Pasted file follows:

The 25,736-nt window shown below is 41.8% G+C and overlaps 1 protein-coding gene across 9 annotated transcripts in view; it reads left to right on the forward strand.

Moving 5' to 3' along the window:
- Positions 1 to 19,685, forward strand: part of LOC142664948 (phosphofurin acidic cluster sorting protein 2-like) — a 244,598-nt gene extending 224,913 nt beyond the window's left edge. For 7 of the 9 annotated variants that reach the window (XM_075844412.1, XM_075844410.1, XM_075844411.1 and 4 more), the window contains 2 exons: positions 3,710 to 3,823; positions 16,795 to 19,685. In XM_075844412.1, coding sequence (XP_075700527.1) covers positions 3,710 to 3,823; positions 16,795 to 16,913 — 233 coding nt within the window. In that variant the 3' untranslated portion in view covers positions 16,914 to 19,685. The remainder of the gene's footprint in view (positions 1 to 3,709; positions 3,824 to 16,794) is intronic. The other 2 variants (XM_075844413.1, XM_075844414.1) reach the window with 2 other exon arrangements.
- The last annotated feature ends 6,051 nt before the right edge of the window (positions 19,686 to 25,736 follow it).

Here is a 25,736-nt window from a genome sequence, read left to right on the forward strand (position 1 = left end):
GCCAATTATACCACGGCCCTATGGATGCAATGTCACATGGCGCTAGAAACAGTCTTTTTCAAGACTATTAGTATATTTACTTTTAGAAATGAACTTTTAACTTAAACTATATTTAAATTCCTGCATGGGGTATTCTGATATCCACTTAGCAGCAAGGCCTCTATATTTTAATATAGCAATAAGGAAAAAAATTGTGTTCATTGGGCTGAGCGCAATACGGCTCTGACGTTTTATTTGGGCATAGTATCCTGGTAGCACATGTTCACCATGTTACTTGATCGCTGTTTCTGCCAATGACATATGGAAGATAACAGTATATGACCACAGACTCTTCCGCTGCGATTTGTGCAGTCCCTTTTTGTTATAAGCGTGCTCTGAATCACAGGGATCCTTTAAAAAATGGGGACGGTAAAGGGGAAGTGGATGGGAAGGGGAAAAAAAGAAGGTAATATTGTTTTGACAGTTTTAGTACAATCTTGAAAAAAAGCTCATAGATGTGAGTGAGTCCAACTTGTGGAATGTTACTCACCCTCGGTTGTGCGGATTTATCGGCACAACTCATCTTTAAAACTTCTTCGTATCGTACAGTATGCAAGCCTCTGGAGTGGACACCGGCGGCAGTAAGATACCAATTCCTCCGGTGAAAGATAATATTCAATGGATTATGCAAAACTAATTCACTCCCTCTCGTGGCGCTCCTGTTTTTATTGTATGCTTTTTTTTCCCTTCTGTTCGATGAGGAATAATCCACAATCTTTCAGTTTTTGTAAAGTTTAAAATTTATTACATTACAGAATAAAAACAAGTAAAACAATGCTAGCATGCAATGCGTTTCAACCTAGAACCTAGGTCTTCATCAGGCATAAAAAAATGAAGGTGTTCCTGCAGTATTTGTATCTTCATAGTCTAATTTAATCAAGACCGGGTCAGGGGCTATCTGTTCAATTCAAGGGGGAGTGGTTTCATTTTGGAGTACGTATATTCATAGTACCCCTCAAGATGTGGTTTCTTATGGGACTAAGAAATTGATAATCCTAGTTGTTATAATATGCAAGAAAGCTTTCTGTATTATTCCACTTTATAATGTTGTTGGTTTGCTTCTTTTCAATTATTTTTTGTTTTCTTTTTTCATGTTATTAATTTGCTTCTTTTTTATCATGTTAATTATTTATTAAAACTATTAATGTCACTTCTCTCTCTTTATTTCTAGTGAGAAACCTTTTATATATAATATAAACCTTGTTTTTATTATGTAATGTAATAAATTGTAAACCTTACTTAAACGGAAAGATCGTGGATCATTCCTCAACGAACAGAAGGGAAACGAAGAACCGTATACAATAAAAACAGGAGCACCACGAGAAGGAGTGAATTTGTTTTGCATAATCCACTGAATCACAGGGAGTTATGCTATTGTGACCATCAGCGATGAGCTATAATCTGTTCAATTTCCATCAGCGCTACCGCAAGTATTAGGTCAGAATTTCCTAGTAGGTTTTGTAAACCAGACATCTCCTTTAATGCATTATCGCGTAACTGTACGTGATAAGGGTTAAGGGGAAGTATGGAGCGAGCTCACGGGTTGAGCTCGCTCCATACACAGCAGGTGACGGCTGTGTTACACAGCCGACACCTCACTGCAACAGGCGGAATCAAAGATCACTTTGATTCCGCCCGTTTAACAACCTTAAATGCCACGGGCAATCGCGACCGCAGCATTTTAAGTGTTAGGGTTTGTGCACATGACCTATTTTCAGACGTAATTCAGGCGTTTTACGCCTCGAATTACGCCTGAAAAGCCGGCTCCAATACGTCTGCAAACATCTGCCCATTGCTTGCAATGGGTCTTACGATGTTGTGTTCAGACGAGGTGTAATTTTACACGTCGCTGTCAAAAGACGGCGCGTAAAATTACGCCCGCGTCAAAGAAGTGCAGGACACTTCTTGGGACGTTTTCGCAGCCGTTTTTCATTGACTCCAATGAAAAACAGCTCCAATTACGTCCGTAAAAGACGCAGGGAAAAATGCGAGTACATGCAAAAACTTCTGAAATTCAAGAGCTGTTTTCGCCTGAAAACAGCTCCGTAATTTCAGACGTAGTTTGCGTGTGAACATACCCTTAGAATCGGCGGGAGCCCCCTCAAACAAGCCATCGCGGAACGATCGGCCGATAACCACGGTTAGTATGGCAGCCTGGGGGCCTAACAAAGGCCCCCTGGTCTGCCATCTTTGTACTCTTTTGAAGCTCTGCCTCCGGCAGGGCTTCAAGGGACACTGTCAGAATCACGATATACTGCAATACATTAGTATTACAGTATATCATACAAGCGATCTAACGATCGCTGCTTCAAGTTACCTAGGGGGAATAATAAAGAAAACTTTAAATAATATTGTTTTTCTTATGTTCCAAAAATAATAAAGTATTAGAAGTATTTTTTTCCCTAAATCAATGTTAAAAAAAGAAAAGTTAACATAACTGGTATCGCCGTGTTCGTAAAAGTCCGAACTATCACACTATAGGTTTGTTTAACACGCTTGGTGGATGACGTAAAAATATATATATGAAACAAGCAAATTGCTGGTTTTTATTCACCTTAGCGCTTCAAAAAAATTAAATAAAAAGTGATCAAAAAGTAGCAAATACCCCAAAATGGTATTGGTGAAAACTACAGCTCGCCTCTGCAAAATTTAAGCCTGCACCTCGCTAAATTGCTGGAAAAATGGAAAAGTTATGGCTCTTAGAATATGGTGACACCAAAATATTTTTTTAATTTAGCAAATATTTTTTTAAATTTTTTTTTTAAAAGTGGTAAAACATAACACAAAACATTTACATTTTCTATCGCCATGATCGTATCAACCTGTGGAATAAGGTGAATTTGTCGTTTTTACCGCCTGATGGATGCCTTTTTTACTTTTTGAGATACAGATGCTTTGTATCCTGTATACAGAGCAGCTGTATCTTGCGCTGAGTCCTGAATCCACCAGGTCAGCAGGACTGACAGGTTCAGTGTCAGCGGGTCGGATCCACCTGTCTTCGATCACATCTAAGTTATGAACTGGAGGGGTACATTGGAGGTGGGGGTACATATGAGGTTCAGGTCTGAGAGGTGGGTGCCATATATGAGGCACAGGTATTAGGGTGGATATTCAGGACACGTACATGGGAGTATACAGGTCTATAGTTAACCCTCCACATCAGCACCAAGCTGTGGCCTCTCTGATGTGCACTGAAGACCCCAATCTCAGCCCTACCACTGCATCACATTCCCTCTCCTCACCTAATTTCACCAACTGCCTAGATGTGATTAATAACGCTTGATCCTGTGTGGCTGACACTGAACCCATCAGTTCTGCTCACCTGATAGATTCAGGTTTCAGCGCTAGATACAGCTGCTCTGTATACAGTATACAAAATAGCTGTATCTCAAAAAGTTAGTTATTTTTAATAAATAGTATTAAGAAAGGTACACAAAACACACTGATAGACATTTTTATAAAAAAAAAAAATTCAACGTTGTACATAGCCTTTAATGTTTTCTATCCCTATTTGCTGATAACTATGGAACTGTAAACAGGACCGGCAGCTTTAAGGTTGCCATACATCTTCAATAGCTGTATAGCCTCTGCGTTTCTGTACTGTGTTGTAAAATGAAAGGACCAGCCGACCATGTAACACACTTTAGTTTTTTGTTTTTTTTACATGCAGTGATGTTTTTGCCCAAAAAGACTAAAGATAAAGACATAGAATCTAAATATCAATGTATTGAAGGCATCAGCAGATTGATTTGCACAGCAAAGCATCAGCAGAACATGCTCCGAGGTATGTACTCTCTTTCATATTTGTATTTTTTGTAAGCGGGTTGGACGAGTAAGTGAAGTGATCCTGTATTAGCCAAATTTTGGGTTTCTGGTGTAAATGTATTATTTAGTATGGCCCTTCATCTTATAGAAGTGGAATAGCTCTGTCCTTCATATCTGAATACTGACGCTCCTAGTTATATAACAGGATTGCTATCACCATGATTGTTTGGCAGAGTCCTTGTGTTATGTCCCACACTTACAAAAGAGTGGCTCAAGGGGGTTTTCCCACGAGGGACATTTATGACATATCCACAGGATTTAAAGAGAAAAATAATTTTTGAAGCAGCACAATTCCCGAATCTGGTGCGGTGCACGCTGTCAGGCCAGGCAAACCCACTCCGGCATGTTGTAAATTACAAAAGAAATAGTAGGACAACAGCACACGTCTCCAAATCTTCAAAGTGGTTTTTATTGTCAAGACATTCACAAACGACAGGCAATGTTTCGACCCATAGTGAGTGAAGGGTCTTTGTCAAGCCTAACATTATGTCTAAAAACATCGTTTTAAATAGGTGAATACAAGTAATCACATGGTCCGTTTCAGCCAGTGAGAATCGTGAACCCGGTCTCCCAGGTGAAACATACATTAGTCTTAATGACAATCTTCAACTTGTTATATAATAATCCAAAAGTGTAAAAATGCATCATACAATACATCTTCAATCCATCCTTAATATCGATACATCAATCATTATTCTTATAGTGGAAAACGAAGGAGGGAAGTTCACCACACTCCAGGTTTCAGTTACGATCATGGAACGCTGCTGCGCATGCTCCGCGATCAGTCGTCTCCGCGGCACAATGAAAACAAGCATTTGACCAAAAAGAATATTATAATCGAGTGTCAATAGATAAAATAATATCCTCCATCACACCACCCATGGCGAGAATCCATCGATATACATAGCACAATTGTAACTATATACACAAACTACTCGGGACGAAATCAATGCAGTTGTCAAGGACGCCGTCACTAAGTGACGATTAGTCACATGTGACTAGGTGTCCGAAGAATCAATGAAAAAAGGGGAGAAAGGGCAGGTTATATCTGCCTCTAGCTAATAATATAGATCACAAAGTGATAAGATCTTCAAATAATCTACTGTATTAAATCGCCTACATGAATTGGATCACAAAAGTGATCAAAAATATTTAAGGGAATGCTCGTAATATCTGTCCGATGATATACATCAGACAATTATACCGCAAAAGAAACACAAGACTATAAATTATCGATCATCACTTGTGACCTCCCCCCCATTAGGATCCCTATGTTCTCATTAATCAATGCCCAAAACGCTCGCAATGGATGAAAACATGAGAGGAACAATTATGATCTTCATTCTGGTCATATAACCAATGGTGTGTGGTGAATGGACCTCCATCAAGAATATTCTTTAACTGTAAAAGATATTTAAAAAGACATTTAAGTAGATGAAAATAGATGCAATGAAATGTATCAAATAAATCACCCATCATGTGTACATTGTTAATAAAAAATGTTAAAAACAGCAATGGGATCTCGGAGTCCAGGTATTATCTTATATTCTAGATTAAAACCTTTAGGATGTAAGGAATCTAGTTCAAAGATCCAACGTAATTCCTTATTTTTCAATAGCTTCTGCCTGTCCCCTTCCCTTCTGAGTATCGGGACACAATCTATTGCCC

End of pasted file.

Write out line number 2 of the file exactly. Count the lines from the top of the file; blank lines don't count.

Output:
Moving 5' to 3' along the window: